Demonstration of technical and Visual Skills, Quality of Outcome, Demonstration of Creativity
For this part of the course you have created a large body of experimental samples. In general there is evidence that you have worked with care, creating nice finishes – particularly the clay and plaster pieces. The polymer samples could have had neater edges but this is a small detail. I am pleased to see you brought in some joining techniques and experimented with mixing materials including the embedding and stitching. Your plaster shapes are creative – there are some quite sculptural pieces and interesting surfaces achieved. I also like the clay discs on the copper wire, this is moving towards jewellery making. I suggest you look at the Craft Council films of interviews with jewellery makers.
I suggest you continue to take frequent risks in your sample making, looking for quirky and novel outcomes. Work with care to maintain your craftsmanship and consideration to materials and techniques.
Context, reflective thinking, critical thinking, analysis
In your learning log you make frequent references to how your samples remind you of the natural world and historical artifacts. I suggest you do this more frequently with your research material too. If a sample reminds you in some way of someone else’s work say so and why. This helps you and the assessors see where you ideas come from and how well you are digesting the research material you are looking at.
You appear to have stuck with the research suggested in the course material, I suggest you explore more widely collecting your own material. When writing about the work of others add your own personal thoughts and feelings. Ask yourself a range of questions about the work. For example, is it beautiful? Is it hard to understand? What is it I understand? Does the surface remind me something? Do the materials surprise me? Have the techniques been used in an interesting way? What can a take to my own work? There are no right or wrong answers to these questions but they will help you understand the work in your own way. Again it is the art of looking that will help you – I recommend you use drawing to assist you in studying someone else’s work.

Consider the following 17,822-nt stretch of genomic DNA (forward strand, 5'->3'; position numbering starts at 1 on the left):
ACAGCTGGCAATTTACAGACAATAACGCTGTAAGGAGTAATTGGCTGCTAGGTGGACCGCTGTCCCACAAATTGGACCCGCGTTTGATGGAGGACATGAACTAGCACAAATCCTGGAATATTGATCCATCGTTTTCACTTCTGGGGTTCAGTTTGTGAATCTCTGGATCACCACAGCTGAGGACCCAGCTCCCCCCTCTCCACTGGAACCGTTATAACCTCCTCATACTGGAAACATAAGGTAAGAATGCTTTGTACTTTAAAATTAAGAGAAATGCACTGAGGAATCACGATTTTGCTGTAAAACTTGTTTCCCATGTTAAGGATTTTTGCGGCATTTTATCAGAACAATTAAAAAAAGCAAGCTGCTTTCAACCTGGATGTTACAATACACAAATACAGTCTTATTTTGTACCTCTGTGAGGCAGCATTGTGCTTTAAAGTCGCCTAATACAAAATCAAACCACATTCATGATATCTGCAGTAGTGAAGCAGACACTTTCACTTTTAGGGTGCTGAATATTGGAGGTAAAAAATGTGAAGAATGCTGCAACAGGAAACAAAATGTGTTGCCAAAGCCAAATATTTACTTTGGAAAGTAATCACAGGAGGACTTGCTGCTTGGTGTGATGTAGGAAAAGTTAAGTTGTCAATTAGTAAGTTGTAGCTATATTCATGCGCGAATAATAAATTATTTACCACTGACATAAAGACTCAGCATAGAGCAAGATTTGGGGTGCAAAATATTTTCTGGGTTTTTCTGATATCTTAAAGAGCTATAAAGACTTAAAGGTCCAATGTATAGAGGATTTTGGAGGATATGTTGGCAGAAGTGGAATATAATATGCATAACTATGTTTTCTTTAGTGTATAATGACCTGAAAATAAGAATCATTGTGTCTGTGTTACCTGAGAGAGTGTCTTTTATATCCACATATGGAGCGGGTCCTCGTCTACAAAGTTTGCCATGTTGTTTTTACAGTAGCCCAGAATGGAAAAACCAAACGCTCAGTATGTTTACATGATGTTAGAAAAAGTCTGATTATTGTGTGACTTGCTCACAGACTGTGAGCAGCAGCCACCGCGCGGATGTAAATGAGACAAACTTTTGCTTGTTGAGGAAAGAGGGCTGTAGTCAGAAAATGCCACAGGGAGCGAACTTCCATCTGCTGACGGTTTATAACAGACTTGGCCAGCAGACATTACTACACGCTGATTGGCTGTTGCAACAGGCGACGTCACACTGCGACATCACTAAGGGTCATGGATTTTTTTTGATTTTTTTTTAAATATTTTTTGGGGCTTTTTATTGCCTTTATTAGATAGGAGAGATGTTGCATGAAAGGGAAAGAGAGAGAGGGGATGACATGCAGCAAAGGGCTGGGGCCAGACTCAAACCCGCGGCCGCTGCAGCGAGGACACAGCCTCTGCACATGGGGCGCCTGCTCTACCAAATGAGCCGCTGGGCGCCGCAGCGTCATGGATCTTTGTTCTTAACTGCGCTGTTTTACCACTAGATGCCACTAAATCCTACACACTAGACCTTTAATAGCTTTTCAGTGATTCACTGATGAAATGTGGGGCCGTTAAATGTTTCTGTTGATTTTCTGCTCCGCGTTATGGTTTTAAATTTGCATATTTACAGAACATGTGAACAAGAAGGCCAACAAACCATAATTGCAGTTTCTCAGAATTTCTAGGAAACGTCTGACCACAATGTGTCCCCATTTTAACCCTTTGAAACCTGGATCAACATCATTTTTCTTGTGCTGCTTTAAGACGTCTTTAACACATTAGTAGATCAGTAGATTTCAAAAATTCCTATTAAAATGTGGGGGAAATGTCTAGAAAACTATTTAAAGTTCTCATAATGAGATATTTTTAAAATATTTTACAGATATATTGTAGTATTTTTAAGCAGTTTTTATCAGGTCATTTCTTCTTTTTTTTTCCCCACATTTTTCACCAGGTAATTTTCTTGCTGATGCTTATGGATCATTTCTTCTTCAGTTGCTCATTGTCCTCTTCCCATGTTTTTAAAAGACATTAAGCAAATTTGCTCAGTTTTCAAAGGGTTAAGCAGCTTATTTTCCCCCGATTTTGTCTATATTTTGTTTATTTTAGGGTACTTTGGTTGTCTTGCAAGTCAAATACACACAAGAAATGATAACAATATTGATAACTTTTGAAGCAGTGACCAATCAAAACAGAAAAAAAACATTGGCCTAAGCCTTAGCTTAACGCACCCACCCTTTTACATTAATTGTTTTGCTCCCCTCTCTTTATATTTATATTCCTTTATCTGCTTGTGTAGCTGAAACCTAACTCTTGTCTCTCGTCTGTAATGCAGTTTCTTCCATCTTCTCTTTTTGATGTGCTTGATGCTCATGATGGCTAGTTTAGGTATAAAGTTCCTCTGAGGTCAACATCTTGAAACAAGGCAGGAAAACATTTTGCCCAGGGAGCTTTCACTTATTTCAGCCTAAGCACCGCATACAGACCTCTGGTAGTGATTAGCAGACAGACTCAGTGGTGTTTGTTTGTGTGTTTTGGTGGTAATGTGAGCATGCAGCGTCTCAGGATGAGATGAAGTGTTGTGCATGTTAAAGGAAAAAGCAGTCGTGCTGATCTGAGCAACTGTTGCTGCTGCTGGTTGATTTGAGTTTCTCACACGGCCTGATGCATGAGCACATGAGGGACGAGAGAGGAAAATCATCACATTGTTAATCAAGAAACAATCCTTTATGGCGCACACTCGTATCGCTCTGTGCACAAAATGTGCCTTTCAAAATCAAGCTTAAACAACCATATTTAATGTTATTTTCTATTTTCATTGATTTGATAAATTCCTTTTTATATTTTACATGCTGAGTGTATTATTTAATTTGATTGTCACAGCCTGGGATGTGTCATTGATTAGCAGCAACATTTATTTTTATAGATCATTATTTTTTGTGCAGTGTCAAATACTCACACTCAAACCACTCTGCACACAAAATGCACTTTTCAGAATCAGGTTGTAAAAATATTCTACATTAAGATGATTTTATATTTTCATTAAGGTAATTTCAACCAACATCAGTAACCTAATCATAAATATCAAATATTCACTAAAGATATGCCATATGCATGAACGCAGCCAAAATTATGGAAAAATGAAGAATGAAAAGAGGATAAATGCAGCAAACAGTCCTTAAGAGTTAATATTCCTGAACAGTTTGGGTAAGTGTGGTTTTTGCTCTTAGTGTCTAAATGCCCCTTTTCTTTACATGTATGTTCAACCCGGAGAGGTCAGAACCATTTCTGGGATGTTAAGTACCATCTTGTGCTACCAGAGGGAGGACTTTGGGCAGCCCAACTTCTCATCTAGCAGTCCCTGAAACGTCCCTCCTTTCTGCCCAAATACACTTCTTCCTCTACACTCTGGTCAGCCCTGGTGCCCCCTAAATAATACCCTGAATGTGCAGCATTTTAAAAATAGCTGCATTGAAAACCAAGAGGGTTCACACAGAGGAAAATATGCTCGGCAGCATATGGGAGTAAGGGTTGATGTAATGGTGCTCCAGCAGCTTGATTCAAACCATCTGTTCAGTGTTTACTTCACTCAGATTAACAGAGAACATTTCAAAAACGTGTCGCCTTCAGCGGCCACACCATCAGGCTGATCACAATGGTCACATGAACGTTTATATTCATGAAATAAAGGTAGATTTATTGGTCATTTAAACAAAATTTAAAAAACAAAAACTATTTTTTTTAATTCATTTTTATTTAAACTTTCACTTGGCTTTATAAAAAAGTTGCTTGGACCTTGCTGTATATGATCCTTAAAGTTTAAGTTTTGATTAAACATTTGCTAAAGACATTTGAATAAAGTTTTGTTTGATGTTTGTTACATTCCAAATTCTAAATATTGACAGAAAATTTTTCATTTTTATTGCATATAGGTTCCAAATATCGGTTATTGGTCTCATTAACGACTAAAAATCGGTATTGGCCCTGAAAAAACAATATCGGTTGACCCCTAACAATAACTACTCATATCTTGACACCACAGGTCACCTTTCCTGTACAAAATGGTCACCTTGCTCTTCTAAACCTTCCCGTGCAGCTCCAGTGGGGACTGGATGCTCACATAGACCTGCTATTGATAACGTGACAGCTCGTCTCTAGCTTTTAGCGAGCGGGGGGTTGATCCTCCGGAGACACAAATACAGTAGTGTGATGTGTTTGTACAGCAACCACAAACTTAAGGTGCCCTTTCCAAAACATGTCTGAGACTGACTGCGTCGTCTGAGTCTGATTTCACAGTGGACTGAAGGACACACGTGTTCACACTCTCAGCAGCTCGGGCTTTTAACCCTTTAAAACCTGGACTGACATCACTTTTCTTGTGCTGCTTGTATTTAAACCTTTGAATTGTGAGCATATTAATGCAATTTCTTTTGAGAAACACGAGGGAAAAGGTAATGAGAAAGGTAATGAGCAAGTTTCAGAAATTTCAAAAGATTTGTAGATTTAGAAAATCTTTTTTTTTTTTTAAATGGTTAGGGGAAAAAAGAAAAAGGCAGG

Learning Logs or Blogs/Critical essays
Context, reflective thinking, critical thinking, analysis
Your learning log is well organised and easy to follow. I suggest you include drawing at the sorting stage and you reflect on your drawings in the same way as the samples. Describe what works well and what can be improved or done differently. When looking at your samples also record your impressions of the compositions, even though they are random marks they still hold some aesthetic value that you should consider translating in a more formal way later.
It is nice to see you have some drawing here where you have recorded and developed ideas, I suggest you continue to use drawing in this way. It is good to see you have included your last feedback document, I suggest you pick it a part more – what will you be taking forward, what changes will you make and what do you disagree with?
Continue developing your learning log; expand the language you use to describe your own work and the work of others.
At assessment the 3 dimensional samples are fine in well-labeled boxes but cover up any writing or logos that do not relate to your work. There is no need to mount lots of work, consider mounting only the final print pieces. Textile samples need to be viewed and handled from the back and front so should therefore be mounted with care if at all.
Pointers for the next assignment
• Reflect on this feedback in your learning log
• Use the pointers above to develop your drawing
• Continue to take frequent risks in your sample making
• Analyse your research material making a personal evaluation
• Deepen the analysis of your own work including your drawing